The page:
Walter, Jess. Land of the Blind.

NY: HarperCollins, 2003.

Spokane police detective Caroline Mabry is back, but it’s not so much her story this time as that of the one-eyed Clark Mason, haunted by his past. He turns up in Caroline’s life one swing shift, having been picked up in an empty hotel that’s undergoing reconstruction. In the interview room, he insists he has a homicide to confess to — but only in his own way.

And so he sits down with a stack of legal pads and a pen and begins writing, and it’s his story we follow throughout the book. Not the usual format for a “murder mystery,” but it works very well.

Clark grew up in the Valley, the respectable blue-collar part of town, though he later escaped to the dot-com world of Seattle. He had a generally unpleasant childhood, thanks to several bullies in his neighborhood, but not as unpleasant as Eli Boyle, the quintessential loser, whose sort-of friend and defender Clark becomes. The cast also includes Dana, with whom Clark falls in love and stays in love for several decades, and Dana’s husband, Michael, a real piece of work, and several supporting players. And as we follow Clark’s life up to the present, Caroline (who hasn’t yet read his confession) tries to pry clues out of him, wondering if there really has been a murder, and haring off around town in search of a possible body. The pace picks up toward the end of the book and eventually reaches the point of white knuckles, so if things seem too slow to you in the beginning, . . . well, just be patient.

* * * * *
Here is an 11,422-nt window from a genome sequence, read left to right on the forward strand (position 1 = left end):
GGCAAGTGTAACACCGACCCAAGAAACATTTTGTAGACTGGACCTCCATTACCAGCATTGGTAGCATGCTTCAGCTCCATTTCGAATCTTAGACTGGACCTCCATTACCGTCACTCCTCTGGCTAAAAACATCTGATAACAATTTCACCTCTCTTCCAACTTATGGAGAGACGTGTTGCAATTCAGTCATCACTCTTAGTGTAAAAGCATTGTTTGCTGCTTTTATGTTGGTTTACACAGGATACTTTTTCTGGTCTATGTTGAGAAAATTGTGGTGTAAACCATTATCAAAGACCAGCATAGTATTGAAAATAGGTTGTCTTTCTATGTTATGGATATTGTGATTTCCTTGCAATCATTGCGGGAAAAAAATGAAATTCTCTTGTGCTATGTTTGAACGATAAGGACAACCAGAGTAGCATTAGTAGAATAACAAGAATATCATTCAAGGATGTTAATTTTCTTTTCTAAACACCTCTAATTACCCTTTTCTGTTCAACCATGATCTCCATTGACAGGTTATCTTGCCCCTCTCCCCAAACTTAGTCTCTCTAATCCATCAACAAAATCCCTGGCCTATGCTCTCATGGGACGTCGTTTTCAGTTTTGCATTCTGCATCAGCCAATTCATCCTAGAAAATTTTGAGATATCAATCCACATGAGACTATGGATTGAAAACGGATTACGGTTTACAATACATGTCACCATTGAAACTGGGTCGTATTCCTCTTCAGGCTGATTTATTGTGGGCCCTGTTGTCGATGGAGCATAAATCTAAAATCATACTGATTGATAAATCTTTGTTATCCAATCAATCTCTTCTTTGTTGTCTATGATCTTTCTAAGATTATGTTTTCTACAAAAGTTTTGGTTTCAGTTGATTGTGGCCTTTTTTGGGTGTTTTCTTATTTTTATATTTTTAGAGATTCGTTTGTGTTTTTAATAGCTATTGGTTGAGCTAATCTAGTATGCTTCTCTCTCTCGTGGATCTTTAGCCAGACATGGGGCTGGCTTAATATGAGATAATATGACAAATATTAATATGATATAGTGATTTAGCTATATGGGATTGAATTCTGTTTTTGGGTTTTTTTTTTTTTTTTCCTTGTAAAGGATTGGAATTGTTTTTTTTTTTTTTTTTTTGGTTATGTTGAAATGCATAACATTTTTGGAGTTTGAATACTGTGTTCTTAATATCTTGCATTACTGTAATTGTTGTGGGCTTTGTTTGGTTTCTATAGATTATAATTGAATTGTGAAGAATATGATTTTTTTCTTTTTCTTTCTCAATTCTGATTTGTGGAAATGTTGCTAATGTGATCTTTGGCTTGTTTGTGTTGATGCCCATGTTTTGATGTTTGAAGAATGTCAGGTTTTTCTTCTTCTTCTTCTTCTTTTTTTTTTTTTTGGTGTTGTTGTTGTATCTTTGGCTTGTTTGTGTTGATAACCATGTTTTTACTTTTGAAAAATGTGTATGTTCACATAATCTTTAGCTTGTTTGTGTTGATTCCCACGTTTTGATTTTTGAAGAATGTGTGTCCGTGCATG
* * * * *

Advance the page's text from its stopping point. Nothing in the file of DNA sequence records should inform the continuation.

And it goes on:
This second novel is quite different from Walter’s first one but it’s very, very good, and for almost entirely different reasons. This would also, I think, make a terrific film.


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